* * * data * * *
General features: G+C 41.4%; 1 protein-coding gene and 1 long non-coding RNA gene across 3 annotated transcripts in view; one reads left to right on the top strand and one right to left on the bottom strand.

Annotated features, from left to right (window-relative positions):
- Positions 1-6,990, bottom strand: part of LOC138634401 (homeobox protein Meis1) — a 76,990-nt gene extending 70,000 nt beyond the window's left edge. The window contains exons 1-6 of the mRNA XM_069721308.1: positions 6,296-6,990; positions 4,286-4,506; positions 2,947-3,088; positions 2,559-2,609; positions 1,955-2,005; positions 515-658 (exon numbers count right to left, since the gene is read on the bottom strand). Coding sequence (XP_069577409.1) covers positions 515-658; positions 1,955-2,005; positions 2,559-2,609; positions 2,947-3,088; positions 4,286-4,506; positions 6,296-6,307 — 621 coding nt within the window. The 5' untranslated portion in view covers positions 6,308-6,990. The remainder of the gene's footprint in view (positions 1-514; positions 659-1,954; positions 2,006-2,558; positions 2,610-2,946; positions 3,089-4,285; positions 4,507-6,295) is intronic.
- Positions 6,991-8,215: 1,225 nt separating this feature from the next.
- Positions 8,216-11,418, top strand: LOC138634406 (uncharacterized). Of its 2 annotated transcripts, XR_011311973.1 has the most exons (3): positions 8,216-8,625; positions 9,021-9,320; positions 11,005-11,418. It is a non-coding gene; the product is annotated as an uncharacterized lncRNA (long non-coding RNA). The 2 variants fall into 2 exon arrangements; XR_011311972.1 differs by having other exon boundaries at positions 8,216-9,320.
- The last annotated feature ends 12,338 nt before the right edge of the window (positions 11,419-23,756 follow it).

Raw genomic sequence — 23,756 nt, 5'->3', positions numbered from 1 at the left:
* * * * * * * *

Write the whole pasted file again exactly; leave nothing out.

General features: G+C 41.4%; 1 protein-coding gene and 1 long non-coding RNA gene across 3 annotated transcripts in view; one reads left to right on the top strand and one right to left on the bottom strand.

Annotated features, from left to right (window-relative positions):
- Positions 1-6,990, bottom strand: part of LOC138634401 (homeobox protein Meis1) — a 76,990-nt gene extending 70,000 nt beyond the window's left edge. The window contains exons 1-6 of the mRNA XM_069721308.1: positions 6,296-6,990; positions 4,286-4,506; positions 2,947-3,088; positions 2,559-2,609; positions 1,955-2,005; positions 515-658 (exon numbers count right to left, since the gene is read on the bottom strand). Coding sequence (XP_069577409.1) covers positions 515-658; positions 1,955-2,005; positions 2,559-2,609; positions 2,947-3,088; positions 4,286-4,506; positions 6,296-6,307 — 621 coding nt within the window. The 5' untranslated portion in view covers positions 6,308-6,990. The remainder of the gene's footprint in view (positions 1-514; positions 659-1,954; positions 2,006-2,558; positions 2,610-2,946; positions 3,089-4,285; positions 4,507-6,295) is intronic.
- Positions 6,991-8,215: 1,225 nt separating this feature from the next.
- Positions 8,216-11,418, top strand: LOC138634406 (uncharacterized). Of its 2 annotated transcripts, XR_011311973.1 has the most exons (3): positions 8,216-8,625; positions 9,021-9,320; positions 11,005-11,418. It is a non-coding gene; the product is annotated as an uncharacterized lncRNA (long non-coding RNA). The 2 variants fall into 2 exon arrangements; XR_011311972.1 differs by having other exon boundaries at positions 8,216-9,320.
- The last annotated feature ends 12,338 nt before the right edge of the window (positions 11,419-23,756 follow it).

Raw genomic sequence — 23,756 nt, 5'->3', positions numbered from 1 at the left: